2. Proper methods for storing
You should make use of reliable methods for storing your tires, as the way you store them can affect how long tires end up lasting. You can stack your tires by facing them down on their sides and setting them apart using cardboard sheets. However, leaving them in this setup for months can prove to be damaging.
The best and most professionally-recommended approach could be to simply hang them as it eradicates unnecessary pressure and prevents deformation of their shape. In any case, you should make sure that your tires are not being bent by another heavy object, as it would prevent them from maintaining their shape.
3. Cleaning before storage
There are a number of things you need to prepare for before storing your tires. It is extremely important to clean your tires and wash off any dirt before restoring them. You should also look up any signs of wear before storing them. Make sure there is no moisture and they are completely dry while you prepare to store them.
4. Wrapping up your tires
It is best and advisable to cover your tires in an airtight bag before you store them. This would prevent their direct exposure to extreme heat as well as humidity, which can prove to be very damaging for them. You can also use a cardboard box for the purpose of storage. Wrapping your tires would protect them against harmful ultraviolet rays and humidity.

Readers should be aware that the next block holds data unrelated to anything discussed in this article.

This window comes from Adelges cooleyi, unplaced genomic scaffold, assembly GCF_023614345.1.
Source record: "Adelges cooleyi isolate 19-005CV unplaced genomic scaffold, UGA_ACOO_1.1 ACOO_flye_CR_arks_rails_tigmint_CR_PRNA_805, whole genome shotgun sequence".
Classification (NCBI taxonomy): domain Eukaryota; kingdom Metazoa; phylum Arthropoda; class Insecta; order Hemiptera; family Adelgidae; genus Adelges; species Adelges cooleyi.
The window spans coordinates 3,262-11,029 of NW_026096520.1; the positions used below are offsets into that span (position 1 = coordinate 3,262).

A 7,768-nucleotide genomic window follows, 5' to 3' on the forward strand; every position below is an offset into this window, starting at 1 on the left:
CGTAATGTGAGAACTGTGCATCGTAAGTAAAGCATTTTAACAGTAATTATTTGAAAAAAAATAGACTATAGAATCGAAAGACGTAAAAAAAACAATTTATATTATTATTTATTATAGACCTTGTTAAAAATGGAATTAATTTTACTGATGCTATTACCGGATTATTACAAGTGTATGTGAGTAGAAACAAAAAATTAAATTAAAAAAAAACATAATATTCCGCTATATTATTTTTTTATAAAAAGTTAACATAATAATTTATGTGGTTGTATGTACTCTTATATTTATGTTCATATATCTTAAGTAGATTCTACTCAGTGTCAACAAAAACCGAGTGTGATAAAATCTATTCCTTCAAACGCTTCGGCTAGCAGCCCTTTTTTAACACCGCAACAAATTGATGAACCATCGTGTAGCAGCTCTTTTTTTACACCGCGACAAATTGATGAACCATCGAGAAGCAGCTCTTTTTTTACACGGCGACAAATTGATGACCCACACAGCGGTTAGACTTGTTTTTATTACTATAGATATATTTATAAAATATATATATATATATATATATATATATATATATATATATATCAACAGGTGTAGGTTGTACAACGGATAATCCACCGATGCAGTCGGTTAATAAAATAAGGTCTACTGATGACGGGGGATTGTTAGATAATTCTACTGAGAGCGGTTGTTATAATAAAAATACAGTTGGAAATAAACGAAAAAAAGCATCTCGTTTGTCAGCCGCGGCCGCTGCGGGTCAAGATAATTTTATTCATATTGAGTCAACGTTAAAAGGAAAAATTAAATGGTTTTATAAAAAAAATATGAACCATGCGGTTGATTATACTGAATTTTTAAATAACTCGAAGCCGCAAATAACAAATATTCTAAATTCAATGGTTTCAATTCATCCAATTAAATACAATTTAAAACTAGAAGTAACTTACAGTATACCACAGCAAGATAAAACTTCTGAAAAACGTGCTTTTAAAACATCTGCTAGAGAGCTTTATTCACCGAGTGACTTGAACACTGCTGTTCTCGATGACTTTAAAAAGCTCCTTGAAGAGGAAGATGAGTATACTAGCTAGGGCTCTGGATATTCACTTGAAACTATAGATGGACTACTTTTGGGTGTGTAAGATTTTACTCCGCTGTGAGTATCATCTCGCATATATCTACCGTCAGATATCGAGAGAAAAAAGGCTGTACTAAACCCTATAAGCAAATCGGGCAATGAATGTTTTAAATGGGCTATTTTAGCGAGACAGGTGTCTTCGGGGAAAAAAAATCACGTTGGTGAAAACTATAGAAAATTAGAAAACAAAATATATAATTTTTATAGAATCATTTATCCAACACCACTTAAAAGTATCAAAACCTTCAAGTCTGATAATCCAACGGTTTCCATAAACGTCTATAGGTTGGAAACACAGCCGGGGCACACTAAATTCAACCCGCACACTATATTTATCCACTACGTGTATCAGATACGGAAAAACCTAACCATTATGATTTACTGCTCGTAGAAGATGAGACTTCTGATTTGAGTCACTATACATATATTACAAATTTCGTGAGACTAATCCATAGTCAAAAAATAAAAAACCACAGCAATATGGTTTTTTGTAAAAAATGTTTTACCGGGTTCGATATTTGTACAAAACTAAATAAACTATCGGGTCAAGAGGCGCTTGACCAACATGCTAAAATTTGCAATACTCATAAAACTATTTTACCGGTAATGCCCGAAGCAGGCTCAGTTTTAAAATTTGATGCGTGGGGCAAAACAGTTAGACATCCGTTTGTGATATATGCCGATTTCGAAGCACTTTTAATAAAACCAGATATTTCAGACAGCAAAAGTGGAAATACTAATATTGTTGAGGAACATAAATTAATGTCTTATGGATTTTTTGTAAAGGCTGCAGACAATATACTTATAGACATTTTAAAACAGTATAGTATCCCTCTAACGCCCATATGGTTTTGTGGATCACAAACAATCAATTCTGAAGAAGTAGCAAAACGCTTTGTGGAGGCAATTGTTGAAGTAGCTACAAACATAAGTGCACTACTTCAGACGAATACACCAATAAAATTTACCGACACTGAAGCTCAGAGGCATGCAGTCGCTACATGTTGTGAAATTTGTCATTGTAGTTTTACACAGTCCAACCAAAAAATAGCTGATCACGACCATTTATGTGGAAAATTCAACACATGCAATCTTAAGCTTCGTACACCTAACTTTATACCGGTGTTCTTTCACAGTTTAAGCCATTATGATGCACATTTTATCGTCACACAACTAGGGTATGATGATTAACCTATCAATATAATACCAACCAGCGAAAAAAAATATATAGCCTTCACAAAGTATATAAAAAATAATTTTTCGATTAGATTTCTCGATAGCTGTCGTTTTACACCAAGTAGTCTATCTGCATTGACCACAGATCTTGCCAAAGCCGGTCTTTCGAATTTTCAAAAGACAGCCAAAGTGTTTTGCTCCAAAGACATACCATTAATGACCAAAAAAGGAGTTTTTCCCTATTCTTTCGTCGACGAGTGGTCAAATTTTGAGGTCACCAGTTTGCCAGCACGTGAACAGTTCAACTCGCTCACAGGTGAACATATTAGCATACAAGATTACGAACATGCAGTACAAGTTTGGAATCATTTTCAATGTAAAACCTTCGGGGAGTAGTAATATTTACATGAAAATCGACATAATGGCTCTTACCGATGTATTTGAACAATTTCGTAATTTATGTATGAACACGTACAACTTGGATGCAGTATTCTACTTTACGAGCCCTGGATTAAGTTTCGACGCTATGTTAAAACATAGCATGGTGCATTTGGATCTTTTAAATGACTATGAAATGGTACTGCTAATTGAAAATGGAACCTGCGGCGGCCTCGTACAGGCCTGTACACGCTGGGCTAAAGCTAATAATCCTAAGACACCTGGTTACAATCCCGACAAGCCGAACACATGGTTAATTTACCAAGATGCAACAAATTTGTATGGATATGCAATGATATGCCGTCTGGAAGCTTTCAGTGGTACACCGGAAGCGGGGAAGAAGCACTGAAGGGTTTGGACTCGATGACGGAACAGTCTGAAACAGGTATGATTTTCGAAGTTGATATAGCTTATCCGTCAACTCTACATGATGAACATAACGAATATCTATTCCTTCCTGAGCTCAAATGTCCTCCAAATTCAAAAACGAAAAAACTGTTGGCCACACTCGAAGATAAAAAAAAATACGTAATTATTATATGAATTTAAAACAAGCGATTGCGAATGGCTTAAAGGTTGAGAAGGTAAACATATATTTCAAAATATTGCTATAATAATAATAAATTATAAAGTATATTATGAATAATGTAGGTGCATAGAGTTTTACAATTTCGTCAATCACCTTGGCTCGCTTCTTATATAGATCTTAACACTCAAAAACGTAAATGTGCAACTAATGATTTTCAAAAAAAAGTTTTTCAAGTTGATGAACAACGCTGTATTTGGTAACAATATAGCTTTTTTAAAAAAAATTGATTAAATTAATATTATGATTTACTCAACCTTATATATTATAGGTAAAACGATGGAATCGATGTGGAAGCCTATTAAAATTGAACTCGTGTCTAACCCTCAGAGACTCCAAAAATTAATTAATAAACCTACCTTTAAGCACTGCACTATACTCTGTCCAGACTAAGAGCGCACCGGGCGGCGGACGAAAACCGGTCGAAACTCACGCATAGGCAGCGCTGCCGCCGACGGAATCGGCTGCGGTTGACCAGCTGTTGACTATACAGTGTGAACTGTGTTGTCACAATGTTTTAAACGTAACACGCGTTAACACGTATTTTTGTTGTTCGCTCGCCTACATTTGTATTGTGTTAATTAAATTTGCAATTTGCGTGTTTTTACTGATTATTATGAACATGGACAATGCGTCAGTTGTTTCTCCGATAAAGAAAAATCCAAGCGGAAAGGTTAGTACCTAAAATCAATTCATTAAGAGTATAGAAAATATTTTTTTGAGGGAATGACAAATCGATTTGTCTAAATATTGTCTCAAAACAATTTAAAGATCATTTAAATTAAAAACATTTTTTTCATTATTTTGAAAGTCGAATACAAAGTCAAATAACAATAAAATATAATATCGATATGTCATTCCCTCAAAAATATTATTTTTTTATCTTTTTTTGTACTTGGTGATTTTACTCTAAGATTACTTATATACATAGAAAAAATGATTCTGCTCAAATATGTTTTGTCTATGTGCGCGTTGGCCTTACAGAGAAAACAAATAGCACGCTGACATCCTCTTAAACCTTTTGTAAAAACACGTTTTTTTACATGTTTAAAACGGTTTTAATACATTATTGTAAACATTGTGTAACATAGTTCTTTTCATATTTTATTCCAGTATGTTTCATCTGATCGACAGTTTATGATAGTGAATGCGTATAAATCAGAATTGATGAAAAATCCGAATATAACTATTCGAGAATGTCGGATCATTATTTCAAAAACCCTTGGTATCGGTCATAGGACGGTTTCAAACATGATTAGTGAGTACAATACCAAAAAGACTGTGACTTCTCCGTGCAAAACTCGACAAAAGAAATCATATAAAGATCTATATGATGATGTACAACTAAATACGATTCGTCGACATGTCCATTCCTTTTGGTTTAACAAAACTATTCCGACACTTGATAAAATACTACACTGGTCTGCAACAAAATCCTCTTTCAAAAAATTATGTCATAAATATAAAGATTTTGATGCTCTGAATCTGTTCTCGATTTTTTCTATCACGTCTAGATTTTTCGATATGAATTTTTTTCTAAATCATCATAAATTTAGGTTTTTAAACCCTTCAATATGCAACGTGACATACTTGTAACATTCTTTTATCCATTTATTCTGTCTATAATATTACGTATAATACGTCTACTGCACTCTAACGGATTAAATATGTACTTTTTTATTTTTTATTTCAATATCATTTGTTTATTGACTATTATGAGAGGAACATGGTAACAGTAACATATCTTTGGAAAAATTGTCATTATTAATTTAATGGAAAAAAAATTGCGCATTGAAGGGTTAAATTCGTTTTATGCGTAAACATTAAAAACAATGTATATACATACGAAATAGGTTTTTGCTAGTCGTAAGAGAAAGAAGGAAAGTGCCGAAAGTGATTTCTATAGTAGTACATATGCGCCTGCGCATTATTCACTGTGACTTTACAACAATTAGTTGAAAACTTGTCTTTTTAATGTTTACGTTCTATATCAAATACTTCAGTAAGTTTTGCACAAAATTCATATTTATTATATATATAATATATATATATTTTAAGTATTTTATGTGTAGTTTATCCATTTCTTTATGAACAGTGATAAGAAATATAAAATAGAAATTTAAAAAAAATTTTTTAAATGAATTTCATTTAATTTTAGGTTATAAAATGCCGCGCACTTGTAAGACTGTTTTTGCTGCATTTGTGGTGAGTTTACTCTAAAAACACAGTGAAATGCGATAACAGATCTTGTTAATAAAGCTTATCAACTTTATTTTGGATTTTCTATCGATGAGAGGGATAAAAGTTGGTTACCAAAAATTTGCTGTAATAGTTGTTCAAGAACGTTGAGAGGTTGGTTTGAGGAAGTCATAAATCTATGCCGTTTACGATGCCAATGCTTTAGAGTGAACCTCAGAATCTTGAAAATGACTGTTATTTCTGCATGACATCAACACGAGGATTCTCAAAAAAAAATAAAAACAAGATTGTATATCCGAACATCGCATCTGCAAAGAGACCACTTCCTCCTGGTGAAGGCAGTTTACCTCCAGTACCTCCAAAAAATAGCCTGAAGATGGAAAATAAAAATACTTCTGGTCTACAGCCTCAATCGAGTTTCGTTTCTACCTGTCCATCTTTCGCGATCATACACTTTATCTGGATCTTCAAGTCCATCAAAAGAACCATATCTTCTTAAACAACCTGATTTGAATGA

Do bike tires degrade over time?
Whether you use your tires or stock them up in your garage, they are susceptible to damage and degradation. Over time, exposure to elements like extreme heat, humidity, and UV light would result in your tires going bad. How long bike tires end up lasting would depend upon the environmental conditions, your maintenance, and storage efficiency.
Should I deflate my bike tires for storage?
There is no need to deflate your tires for storage. In fact, deflating them can result in side-wall cracks and exertion of pressure on side walls. Keeping them inflated and storing them in the right position using a reliable storage method would be much better.
How long do bike tires stay inflated?
This might depend upon the type of bike you own. You may have to pump road bike tires every week, mountain tires once every 2-3 weeks, and hybrid bike tires once every 2 weeks.
Are tires still good after 10 years?
Unused bike tires can last for more than 4-10 years, provided that you store them properly under adequate environmental conditions. Exposure to extreme heat, humidity, and a lack of ventilation can hamper their longevity and shelf life.